# [Sw-l] [SPAM] RE: Forearm Rotation or axial motion symbols

rchannon1 at VERIZON.NET rchannon1 at VERIZON.NET
Fri Feb 2 21:27:06 EST 2018

```Thank you Valerie!  The video was very helpful!!  Here is what I understand:  the point of the rotation axis line is to show that the movement is very constricted – a very small radius.    Normally, when we move the arm thru space, we don’t stop to think about whether it’s the pinky or the thumb moving because everything is moving together. Aand because it’s a big motion, the thumb and pinky are moving in the same direction.  But with the rotation movements, we need to select either the thumb or the pinky and concentrate on the curve that one of them is making.

I think this is the remaining problem – how do I know if the curving arrow means the pinky or the thumb?  Because, when the hand rotates, the pinky and thumb have opposite curves.  For example, if I sign CLOSE, my pinky finger rotates from center  to right.  But my thumb rotates leftward from right to center.  So which symbol should I use? An arrow curving to the right or an arrow curving to the left?    (I’m just talking about the right hand here – of course the problem is the same for the left hand, but reversed)

I’m also thinking about what you said about a  fulcrum – the line that the hand rotates around. And in some cases, the pinky finger is near the center of the fulcrum – it hardly moves at all, but the thumb moves through a much bigger circle.  Other times, the thumb moves less, and the pinky moves more.

If I put my hands together for BOOK, and then I open my hands so the palms face me and the pinkies are together, the pinky stays still, and the thumbs move through a curve.  Right thumb moves right, left thumb moves left.

If I put my hands together in the same way, but instead of signing book, I keep the thumbs together and open the hands so the palms face toward the viewer, then the pinky fingers will move – right pinky to right, left pinky to left.

Or, if I want to sign CLOSE, then it’s as though each hand has its separate axis.  The pinky fingers stay close to that axis, and the thumbs move through a curve.

If I sign CLASS it’s as though there is a fulcrum that isn’t on either hand but in the space between the hands.  So that both the thumbs and pinky move.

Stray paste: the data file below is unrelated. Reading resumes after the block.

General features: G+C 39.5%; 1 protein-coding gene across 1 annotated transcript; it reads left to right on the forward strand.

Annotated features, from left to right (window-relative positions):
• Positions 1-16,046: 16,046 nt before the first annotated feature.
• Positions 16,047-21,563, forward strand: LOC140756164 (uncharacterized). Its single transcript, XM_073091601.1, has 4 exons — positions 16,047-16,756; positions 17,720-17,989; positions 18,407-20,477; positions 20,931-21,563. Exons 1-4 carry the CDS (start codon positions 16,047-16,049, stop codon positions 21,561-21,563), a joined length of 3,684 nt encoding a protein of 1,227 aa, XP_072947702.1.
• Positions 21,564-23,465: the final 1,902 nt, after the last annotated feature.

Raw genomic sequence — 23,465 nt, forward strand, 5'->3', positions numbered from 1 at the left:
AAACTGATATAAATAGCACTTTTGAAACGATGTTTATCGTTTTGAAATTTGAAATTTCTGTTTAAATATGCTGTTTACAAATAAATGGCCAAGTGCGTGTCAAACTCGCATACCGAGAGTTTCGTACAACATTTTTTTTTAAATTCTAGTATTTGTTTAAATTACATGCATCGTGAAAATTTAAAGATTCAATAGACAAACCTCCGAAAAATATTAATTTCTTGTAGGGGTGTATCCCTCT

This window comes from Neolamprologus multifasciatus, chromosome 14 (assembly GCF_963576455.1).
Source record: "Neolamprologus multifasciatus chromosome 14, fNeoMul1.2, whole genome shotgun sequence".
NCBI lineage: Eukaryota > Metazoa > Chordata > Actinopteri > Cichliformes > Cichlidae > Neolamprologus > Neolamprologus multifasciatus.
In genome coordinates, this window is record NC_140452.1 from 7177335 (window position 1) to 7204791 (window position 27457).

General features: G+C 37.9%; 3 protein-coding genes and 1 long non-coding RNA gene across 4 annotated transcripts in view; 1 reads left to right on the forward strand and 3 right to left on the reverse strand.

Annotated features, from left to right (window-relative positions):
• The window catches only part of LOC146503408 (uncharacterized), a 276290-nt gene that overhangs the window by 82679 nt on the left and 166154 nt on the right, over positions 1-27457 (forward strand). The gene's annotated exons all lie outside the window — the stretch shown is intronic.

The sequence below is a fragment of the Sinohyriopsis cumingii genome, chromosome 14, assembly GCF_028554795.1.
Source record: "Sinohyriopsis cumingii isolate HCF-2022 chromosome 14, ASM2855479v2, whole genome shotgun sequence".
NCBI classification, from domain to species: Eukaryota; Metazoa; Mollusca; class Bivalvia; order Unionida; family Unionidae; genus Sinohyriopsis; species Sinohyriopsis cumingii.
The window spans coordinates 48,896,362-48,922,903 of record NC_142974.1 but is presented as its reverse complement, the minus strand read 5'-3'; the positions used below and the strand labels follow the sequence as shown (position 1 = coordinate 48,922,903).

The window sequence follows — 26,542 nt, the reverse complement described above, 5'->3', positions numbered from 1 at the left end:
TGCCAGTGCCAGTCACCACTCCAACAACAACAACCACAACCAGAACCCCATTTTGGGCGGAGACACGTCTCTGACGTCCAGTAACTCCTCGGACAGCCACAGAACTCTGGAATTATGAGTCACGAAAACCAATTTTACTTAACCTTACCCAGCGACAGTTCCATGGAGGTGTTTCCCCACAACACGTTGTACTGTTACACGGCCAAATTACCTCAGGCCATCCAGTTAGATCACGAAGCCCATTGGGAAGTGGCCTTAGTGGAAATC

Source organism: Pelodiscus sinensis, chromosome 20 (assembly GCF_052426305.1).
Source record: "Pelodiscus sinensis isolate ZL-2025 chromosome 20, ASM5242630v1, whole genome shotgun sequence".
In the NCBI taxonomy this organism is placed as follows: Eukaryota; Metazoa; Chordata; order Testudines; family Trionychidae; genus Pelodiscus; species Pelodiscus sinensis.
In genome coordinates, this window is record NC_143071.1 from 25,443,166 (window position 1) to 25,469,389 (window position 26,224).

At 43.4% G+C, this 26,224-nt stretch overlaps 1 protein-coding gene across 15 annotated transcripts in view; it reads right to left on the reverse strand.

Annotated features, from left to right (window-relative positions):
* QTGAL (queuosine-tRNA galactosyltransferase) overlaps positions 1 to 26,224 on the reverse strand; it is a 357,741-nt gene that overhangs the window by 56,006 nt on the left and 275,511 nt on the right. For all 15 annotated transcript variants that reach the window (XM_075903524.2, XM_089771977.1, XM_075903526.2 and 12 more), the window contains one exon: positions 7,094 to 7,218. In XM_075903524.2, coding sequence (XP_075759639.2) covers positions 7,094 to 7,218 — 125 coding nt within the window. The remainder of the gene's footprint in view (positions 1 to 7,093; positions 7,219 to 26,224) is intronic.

I know that for some signwriting  symbols, you have to look at the other symbols to fully understand the meaning.  For example, rubbing can be straight or curved and you have to look at the associated arrows to determine which it is.  Is this also the case with rotation?  That to understand whether the curving movement refers to pinky or thumb or both, we need to look at the other symbols?

These are very interesting conversations – I think linguists still have a lot to learn about rotating movement.

Best, Rachel

From: SignWriting List: Read and Write Sign Languages [mailto:SW-L at LISTSERV.VALENCIACOLLEGE.EDU] On Behalf Of Valerie Sutton
Sent: Friday, February 02, 2018 6:03 PM
To: SW-L at LISTSERV.VALENCIACOLLEGE.EDU
Subject: Re: [SPAM] Forearm Rotation or axial motion symbols
Importance: Low

SignWriting List

February 2, 2018

Hello Rachel and everyone -

These symbols work well, and they are explained exactly where you say, Rachel, on page 142 in the Lessons in SignWriting Textbook, but I can see that it was hard for you to understand the explanation there, and it has been hard for others to understand too, so you are not alone.

So, first for others to understand, you can download the Lessons in SignWritng textbook here:

Lessons in SignWriting Textbook

http://www.signwriting.org/lessons/books/index.html#LessonsSW

You will find on page 142, it explains that the forearm is like an "axis".... a fulcrum...there is the axis and the rotation arrow showing movement around the axis...

Can you view this video? I just made it a few minutes ago...I still have to do the captions and I wish Adam could make a little video teaching these symbols? That would be so much better than my videos...I still do not know how to get a video to show up in an email - I must learn that...

https://youtu.be/gBDFQRfd_rI

I will write again when I have the strength and try to figure out how to explain them better than what is explained in the textbook already...

Val ;-)

On Feb 1, 2018, at 7:12 PM, rchannon1 at VERIZON.NET <mailto:rchannon1 at VERIZON.NET>  wrote:

Hello Everyone,

I have a new question – this time about rotation symbols.  In the lessons in signwriting book (maybe I should say bible 😊)  forearm rotation is discussed starting on page 142.  I am just having a hard time understanding how the symbols match with the actions.

The problem is that I don’t understand what the arrows mean in the rotation symbols.  I see that for example if the forearm points up, that is the wall plane and it is a double line.  But if the arrow shows a movement to the right, what does that mean?  Because technically the arm stays in one place and doesn’t move?

This is the set of signs that I am trying to understand:  (S2df)

񋎡

񋎢

񋎣

񋎤

񋎥

񋎦

񋎧

񋎨

񋎩

񋎪

񋎫

񋎬

񋎭

񋎮

񋎯

񋎰

If I am describing these symbols can I say something like the following:  (in all these symbols I understand we are talking about the right arm and it is in an upright position, pointing to the ceiling)

In the first symbol, the thumb moves from right to left and the palm first faces the signer and then faces the viewer

In the second symbol, the thumb moves left and down???

In the third symbol, the thumb moves in a curve from left to right so that the hand is first palm out to viewer and then palm in to signer?

The fourth symbol looks almot like the third

In the fifth symbol, the thumb moves left to right and the palm of the hand is first facing the viewer and ends facing the signer?

I am really confused…..

Rachel

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